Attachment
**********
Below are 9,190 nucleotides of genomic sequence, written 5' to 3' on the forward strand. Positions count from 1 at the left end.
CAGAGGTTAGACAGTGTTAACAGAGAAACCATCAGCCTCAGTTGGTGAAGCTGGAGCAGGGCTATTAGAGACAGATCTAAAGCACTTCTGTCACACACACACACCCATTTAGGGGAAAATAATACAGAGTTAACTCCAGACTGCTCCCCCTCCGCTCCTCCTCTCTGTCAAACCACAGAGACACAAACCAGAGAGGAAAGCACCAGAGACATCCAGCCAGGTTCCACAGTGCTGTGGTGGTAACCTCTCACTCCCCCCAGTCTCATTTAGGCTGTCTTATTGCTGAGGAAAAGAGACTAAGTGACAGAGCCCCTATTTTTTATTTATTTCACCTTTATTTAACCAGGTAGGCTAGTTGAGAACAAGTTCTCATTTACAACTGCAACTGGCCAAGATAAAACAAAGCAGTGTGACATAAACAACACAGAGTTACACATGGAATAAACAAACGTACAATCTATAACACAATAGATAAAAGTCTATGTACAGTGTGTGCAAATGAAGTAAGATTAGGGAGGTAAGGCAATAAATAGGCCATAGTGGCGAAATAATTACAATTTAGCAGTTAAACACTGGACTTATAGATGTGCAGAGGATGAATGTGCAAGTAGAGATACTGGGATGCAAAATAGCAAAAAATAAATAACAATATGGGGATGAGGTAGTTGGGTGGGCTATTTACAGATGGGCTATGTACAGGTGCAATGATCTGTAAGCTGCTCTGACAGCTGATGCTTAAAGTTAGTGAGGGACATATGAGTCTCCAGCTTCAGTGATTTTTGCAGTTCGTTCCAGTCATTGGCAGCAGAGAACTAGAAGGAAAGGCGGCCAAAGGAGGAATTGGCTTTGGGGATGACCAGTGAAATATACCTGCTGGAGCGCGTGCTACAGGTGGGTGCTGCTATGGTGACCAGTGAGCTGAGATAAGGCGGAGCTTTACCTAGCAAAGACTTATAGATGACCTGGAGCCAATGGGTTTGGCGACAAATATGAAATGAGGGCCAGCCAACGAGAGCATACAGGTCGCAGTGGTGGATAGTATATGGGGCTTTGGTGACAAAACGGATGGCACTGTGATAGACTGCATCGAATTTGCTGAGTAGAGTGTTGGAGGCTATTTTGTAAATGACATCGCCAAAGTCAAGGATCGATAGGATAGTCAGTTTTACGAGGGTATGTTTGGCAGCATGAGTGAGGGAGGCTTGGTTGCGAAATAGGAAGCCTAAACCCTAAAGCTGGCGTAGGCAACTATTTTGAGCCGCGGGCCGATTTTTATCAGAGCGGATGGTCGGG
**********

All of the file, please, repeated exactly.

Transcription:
Below are 9,190 nucleotides of genomic sequence, written 5' to 3' on the forward strand. Positions count from 1 at the left end.
CAGAGGTTAGACAGTGTTAACAGAGAAACCATCAGCCTCAGTTGGTGAAGCTGGAGCAGGGCTATTAGAGACAGATCTAAAGCACTTCTGTCACACACACACACCCATTTAGGGGAAAATAATACAGAGTTAACTCCAGACTGCTCCCCCTCCGCTCCTCCTCTCTGTCAAACCACAGAGACACAAACCAGAGAGGAAAGCACCAGAGACATCCAGCCAGGTTCCACAGTGCTGTGGTGGTAACCTCTCACTCCCCCCAGTCTCATTTAGGCTGTCTTATTGCTGAGGAAAAGAGACTAAGTGACAGAGCCCCTATTTTTTATTTATTTCACCTTTATTTAACCAGGTAGGCTAGTTGAGAACAAGTTCTCATTTACAACTGCAACTGGCCAAGATAAAACAAAGCAGTGTGACATAAACAACACAGAGTTACACATGGAATAAACAAACGTACAATCTATAACACAATAGATAAAAGTCTATGTACAGTGTGTGCAAATGAAGTAAGATTAGGGAGGTAAGGCAATAAATAGGCCATAGTGGCGAAATAATTACAATTTAGCAGTTAAACACTGGACTTATAGATGTGCAGAGGATGAATGTGCAAGTAGAGATACTGGGATGCAAAATAGCAAAAAATAAATAACAATATGGGGATGAGGTAGTTGGGTGGGCTATTTACAGATGGGCTATGTACAGGTGCAATGATCTGTAAGCTGCTCTGACAGCTGATGCTTAAAGTTAGTGAGGGACATATGAGTCTCCAGCTTCAGTGATTTTTGCAGTTCGTTCCAGTCATTGGCAGCAGAGAACTAGAAGGAAAGGCGGCCAAAGGAGGAATTGGCTTTGGGGATGACCAGTGAAATATACCTGCTGGAGCGCGTGCTACAGGTGGGTGCTGCTATGGTGACCAGTGAGCTGAGATAAGGCGGAGCTTTACCTAGCAAAGACTTATAGATGACCTGGAGCCAATGGGTTTGGCGACAAATATGAAATGAGGGCCAGCCAACGAGAGCATACAGGTCGCAGTGGTGGATAGTATATGGGGCTTTGGTGACAAAACGGATGGCACTGTGATAGACTGCATCGAATTTGCTGAGTAGAGTGTTGGAGGCTATTTTGTAAATGACATCGCCAAAGTCAAGGATCGATAGGATAGTCAGTTTTACGAGGGTATGTTTGGCAGCATGAGTGAGGGAGGCTTGGTTGCGAAATAGGAAGCCTAAACCCTAAAGCTGGCGTAGGCAACTATTTTGAGCCGCGGGCCGATTTTTATCAGAGCGGATGGTCGGG